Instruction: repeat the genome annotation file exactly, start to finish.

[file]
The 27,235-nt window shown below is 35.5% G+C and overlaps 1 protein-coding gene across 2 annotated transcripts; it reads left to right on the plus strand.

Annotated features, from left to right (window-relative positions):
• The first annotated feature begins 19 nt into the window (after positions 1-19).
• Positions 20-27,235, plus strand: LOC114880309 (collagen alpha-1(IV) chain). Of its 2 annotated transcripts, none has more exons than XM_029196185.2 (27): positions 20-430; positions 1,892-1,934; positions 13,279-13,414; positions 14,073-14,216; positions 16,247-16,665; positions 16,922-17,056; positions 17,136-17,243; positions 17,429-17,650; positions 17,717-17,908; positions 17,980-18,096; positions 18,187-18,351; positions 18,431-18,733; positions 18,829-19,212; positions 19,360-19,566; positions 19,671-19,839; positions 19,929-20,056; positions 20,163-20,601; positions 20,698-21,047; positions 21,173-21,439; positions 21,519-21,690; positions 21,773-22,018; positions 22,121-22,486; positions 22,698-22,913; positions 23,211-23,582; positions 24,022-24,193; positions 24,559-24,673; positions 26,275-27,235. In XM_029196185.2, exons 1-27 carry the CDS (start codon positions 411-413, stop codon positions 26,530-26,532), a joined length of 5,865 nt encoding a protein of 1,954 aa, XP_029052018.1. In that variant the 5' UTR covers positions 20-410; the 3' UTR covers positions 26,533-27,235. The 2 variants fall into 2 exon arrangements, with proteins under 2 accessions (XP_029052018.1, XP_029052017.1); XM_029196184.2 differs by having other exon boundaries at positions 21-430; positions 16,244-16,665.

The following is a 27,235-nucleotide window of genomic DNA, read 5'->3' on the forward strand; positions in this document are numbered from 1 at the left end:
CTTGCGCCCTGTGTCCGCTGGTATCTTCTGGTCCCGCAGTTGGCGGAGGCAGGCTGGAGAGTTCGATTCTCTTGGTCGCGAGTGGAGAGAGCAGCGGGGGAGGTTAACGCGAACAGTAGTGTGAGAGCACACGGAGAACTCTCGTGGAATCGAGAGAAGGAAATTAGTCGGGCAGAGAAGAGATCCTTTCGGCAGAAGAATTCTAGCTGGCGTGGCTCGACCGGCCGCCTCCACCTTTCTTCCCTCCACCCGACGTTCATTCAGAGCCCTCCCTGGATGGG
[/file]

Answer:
The 27,235-nt window shown below is 35.5% G+C and overlaps 1 protein-coding gene across 2 annotated transcripts; it reads left to right on the plus strand.

Annotated features, from left to right (window-relative positions):
• The first annotated feature begins 19 nt into the window (after positions 1-19).
• Positions 20-27,235, plus strand: LOC114880309 (collagen alpha-1(IV) chain). Of its 2 annotated transcripts, none has more exons than XM_029196185.2 (27): positions 20-430; positions 1,892-1,934; positions 13,279-13,414; positions 14,073-14,216; positions 16,247-16,665; positions 16,922-17,056; positions 17,136-17,243; positions 17,429-17,650; positions 17,717-17,908; positions 17,980-18,096; positions 18,187-18,351; positions 18,431-18,733; positions 18,829-19,212; positions 19,360-19,566; positions 19,671-19,839; positions 19,929-20,056; positions 20,163-20,601; positions 20,698-21,047; positions 21,173-21,439; positions 21,519-21,690; positions 21,773-22,018; positions 22,121-22,486; positions 22,698-22,913; positions 23,211-23,582; positions 24,022-24,193; positions 24,559-24,673; positions 26,275-27,235. In XM_029196185.2, exons 1-27 carry the CDS (start codon positions 411-413, stop codon positions 26,530-26,532), a joined length of 5,865 nt encoding a protein of 1,954 aa, XP_029052018.1. In that variant the 5' UTR covers positions 20-410; the 3' UTR covers positions 26,533-27,235. The 2 variants fall into 2 exon arrangements, with proteins under 2 accessions (XP_029052018.1, XP_029052017.1); XM_029196184.2 differs by having other exon boundaries at positions 21-430; positions 16,244-16,665.

The following is a 27,235-nucleotide window of genomic DNA, read 5'->3' on the forward strand; positions in this document are numbered from 1 at the left end:
CTTGCGCCCTGTGTCCGCTGGTATCTTCTGGTCCCGCAGTTGGCGGAGGCAGGCTGGAGAGTTCGATTCTCTTGGTCGCGAGTGGAGAGAGCAGCGGGGGAGGTTAACGCGAACAGTAGTGTGAGAGCACACGGAGAACTCTCGTGGAATCGAGAGAAGGAAATTAGTCGGGCAGAGAAGAGATCCTTTCGGCAGAAGAATTCTAGCTGGCGTGGCTCGACCGGCCGCCTCCACCTTTCTTCCCTCCACCCGACGTTCATTCAGAGCCCTCCCTGGATGGG